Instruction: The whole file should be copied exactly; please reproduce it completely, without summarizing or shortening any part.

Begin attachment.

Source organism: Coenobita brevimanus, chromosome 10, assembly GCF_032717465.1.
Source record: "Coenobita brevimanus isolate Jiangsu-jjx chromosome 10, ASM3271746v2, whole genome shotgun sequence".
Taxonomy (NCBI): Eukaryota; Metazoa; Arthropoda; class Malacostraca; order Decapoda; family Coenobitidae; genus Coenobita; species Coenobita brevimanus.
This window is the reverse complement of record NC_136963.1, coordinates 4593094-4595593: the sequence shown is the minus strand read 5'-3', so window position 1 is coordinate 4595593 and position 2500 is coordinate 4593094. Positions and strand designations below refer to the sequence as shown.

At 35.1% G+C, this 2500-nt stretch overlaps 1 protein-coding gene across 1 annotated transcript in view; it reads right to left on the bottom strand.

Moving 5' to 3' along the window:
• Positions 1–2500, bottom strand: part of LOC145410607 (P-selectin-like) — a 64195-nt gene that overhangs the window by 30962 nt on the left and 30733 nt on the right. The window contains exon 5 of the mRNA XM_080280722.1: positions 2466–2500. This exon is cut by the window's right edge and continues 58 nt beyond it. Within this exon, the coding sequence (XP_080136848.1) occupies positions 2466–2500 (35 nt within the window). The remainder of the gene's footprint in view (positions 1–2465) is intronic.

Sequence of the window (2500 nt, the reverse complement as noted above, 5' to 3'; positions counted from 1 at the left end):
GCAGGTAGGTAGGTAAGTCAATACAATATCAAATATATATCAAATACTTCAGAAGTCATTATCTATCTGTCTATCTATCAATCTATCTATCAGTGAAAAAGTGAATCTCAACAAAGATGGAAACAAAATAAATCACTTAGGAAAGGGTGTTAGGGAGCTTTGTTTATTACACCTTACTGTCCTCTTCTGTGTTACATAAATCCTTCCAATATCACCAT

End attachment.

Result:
Source organism: Coenobita brevimanus, chromosome 10, assembly GCF_032717465.1.
Source record: "Coenobita brevimanus isolate Jiangsu-jjx chromosome 10, ASM3271746v2, whole genome shotgun sequence".
Taxonomy (NCBI): Eukaryota; Metazoa; Arthropoda; class Malacostraca; order Decapoda; family Coenobitidae; genus Coenobita; species Coenobita brevimanus.
This window is the reverse complement of record NC_136963.1, coordinates 4593094-4595593: the sequence shown is the minus strand read 5'-3', so window position 1 is coordinate 4595593 and position 2500 is coordinate 4593094. Positions and strand designations below refer to the sequence as shown.

At 35.1% G+C, this 2500-nt stretch overlaps 1 protein-coding gene across 1 annotated transcript in view; it reads right to left on the bottom strand.

Moving 5' to 3' along the window:
• Positions 1–2500, bottom strand: part of LOC145410607 (P-selectin-like) — a 64195-nt gene that overhangs the window by 30962 nt on the left and 30733 nt on the right. The window contains exon 5 of the mRNA XM_080280722.1: positions 2466–2500. This exon is cut by the window's right edge and continues 58 nt beyond it. Within this exon, the coding sequence (XP_080136848.1) occupies positions 2466–2500 (35 nt within the window). The remainder of the gene's footprint in view (positions 1–2465) is intronic.

Sequence of the window (2500 nt, the reverse complement as noted above, 5' to 3'; positions counted from 1 at the left end):
GCAGGTAGGTAGGTAAGTCAATACAATATCAAATATATATCAAATACTTCAGAAGTCATTATCTATCTGTCTATCTATCAATCTATCTATCAGTGAAAAAGTGAATCTCAACAAAGATGGAAACAAAATAAATCACTTAGGAAAGGGTGTTAGGGAGCTTTGTTTATTACACCTTACTGTCCTCTTCTGTGTTACATAAATCCTTCCAATATCACCAT